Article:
By Jeff Fox

In addition to a $35 million community center, Blue Springs residents would see more and enhanced parks if voters approve a half-cent sales sales on the November ballot.

“So it’s a quality-of-life issue. You get to make that call,” City Council Member Dale Carter said Thursday night at a District 1 town hall meeting.

Those at the meeting generally expressed support for parks, though some questioned the need for a community center. Carter said city surveys have consistently shown residents to feel a community center is among the city’s biggest needs.

“There is a lot of benefit in putting money in our community in the form of parks,” said Bill Essman, who is helping promote the issue.

Voters go to the polls Nov. 5. The half-cent tax would primarily fund the community center but also pay for park maintenance deferred over the years, support some existing programs, and eventually expand the city’s park system.

“The great parks system we have needs some attention,” said Council Member Jeff Quibell.

The breakdown of the $3 million a year:

• $1.8 million for construction of the community center, plus $200,000 for a reserve fund for operations and maintenance there. That’s a backup as it takes a couple of years for the center to build up members.

The 85,000-square-foot community center, near U.S. 40 and Adams Dairy Parkway, would overlook the Adams Pointe Golf Course and the proposed Missouri Innovation Park.

It would have a lazy river, a lap pool and a warm-water therapy pool, as well as a teen center, a performing arts space and an indoor playground.

“It’s not like any of the aquatic facilities we have in our community,” said Parks and Recreation Director Dennis Dovel.

• $100,000 for trails maintenance.

• $100,000 to cover utilities costs for local youth sports groups, costs that are currently passed on in fees. That wouldn’t apply to the tournaments that attract out-of-town teams.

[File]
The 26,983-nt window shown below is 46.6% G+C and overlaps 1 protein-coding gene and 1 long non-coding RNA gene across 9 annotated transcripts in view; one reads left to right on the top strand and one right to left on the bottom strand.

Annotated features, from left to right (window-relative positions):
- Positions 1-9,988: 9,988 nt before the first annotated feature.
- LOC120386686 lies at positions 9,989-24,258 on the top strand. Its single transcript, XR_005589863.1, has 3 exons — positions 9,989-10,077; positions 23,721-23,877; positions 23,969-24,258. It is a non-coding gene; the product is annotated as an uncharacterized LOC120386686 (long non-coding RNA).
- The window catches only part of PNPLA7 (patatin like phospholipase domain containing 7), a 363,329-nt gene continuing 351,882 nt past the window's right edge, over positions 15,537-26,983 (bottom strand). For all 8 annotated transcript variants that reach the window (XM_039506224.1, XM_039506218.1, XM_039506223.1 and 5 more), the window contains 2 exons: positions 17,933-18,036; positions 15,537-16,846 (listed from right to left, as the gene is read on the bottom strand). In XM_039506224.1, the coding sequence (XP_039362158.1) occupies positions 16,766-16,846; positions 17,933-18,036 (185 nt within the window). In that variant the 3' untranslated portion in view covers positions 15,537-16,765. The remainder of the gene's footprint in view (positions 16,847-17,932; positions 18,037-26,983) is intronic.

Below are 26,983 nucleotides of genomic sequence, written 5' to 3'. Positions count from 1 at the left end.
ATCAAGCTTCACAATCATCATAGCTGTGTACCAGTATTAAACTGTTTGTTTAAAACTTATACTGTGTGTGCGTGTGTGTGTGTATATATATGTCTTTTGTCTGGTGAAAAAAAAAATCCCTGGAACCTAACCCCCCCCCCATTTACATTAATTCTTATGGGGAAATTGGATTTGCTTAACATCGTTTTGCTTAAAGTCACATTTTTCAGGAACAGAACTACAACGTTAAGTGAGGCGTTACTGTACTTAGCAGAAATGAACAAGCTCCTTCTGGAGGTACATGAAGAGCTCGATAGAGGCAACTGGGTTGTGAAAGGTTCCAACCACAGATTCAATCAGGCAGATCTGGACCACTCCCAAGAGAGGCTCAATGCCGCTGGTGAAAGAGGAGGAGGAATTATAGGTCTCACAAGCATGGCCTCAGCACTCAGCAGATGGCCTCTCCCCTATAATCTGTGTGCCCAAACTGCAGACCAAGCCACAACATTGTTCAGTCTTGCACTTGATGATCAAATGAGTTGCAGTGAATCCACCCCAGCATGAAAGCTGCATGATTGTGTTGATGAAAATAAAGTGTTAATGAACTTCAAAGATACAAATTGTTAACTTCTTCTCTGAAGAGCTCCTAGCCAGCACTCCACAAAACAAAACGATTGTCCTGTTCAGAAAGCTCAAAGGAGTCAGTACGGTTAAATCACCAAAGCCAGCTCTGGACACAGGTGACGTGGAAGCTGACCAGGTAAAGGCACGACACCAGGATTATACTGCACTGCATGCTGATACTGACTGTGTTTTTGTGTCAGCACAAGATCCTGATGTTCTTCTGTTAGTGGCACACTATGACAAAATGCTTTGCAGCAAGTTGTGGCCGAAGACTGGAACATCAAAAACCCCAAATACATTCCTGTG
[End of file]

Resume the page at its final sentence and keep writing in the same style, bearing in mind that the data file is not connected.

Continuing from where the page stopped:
“What we’re really concerned with are our leagues,” Dovel said.

• $100,000 for unbudgeted items such as vandalism or replacing large equipment that breaks.

• $320,000 for “signature” maintenance such as shelter houses and ball fields. Those could include the tennis courts at Baumgardner Park, the shelter at Pink Hill Park and repairs at the Hidden Valley Sports Complex.

• $150,000 for senior services, including needed maintenance at Vesper Hall and a hoped-for expansion of senior transportation. That’s at two days a week now, and the city would like to go to four or five.

“It’s vitally important to them to have that transportation,” Dovel said.

• $50,000 for the performing and visual arts.

• $30,000 for scholarship assistance, to make sure low-income children can take part in such things as local sports leagues.

• A contingency fund of $150,000.

As the city cuts into its maintenance backlog, it can turn its attention to developing its 200 acres – in three different places – of undeveloped park land.

Officials portrayed a good parks system as improving property values and helping the economy overall, and Carter said the city needs amenities such as improved parks and the community center.

“But what’s happening is our kids are graduating and leaving because there’s nothing to keep them here,” he said.

The eventual goal is to have a park within walking distance of every neighborhood.

“We’re not there yet, but we’ll get there,” Carter said.

Advocates point out that sales taxes are paid by anyone shopping in the city, and Quibell said the city has taken strides in recent years in getting more retailers in town, meaning more out-of-town shoppers.

Also on Nov. 5, Jackson County has a half-cent sales tax on the ballot to fund translational medical research primarily at Children’s Mercy Hospital, St. Luke’s Health System and the University of Missouri-Kansas City.

Carter and Quibell both came out against that tax, saying it would have no benefit to Blue Springs.

“That is for three institutions on Hospital Hill in Kansas City,” Carter said.